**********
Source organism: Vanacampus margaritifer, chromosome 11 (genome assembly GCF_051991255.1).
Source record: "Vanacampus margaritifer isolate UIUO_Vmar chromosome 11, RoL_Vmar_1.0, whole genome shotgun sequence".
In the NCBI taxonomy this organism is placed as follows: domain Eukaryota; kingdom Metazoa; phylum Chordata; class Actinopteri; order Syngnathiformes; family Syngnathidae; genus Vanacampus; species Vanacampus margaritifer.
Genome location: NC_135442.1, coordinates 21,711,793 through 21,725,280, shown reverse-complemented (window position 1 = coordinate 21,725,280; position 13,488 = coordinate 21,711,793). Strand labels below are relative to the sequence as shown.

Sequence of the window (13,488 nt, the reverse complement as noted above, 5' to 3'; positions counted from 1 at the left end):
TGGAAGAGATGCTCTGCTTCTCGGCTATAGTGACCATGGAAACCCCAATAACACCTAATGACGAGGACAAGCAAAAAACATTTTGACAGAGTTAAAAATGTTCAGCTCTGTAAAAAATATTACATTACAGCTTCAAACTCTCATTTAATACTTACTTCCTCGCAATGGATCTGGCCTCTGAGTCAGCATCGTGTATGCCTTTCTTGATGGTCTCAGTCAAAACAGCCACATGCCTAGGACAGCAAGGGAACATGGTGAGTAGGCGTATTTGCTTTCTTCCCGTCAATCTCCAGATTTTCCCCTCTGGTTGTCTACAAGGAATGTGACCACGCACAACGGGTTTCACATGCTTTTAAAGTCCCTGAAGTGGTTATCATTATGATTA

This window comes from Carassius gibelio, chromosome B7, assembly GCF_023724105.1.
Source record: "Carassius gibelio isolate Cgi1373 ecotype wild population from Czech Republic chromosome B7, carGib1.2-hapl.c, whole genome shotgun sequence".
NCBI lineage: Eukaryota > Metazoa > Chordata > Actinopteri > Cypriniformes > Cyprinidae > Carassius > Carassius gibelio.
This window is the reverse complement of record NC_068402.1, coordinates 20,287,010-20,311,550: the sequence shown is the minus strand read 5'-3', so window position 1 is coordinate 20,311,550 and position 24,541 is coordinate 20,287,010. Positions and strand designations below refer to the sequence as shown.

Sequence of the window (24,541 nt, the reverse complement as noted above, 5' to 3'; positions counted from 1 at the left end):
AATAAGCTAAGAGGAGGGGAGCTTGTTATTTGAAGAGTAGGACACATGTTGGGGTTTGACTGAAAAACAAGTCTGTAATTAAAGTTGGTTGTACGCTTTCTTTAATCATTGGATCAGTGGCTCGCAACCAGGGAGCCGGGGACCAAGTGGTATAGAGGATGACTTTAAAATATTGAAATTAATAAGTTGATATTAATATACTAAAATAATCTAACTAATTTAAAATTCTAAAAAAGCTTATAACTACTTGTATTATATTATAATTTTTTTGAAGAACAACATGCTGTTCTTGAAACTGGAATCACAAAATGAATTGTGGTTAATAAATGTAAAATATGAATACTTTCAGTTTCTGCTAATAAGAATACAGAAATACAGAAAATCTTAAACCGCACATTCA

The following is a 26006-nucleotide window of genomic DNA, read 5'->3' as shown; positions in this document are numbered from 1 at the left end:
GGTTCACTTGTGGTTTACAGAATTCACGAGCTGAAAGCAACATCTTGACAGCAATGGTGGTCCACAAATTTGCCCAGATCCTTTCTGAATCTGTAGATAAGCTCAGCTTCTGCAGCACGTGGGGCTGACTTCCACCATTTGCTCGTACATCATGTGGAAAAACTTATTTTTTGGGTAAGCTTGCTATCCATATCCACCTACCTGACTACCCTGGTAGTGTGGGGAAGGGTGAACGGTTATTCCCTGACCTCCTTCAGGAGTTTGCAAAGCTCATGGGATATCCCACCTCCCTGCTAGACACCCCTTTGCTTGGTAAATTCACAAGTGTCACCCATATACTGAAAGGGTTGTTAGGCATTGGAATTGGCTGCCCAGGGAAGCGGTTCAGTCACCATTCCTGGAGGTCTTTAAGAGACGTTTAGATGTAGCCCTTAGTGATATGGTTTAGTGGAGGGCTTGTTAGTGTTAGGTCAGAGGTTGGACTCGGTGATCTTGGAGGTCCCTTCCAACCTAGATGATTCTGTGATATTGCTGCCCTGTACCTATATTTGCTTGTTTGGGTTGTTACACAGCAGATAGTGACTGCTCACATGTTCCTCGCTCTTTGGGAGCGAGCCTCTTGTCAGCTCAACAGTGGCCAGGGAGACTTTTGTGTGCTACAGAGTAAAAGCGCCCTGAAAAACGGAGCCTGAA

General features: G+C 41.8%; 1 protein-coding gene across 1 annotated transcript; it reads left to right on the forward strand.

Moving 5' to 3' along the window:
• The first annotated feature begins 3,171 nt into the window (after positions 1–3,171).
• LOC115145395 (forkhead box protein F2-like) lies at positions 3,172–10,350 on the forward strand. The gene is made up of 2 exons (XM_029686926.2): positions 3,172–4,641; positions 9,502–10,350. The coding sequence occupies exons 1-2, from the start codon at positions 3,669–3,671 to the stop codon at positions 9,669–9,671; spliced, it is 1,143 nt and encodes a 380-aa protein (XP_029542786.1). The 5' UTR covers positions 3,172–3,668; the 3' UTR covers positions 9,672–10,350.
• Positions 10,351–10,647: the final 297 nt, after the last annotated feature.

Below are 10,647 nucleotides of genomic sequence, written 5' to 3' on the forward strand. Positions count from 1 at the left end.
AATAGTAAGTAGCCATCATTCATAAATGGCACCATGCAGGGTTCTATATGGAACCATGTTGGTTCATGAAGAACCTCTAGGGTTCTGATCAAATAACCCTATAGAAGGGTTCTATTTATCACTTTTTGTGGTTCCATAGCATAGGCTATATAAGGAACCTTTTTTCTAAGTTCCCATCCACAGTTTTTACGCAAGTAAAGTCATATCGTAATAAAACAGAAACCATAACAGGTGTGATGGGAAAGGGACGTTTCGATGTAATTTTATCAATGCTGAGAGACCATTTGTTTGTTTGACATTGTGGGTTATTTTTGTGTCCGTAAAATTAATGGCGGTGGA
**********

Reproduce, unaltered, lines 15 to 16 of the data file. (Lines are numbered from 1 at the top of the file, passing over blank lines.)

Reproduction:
General features: G+C 41.8%; 1 protein-coding gene across 1 annotated transcript; it reads left to right on the forward strand.

Moving 5' to 3' along the window: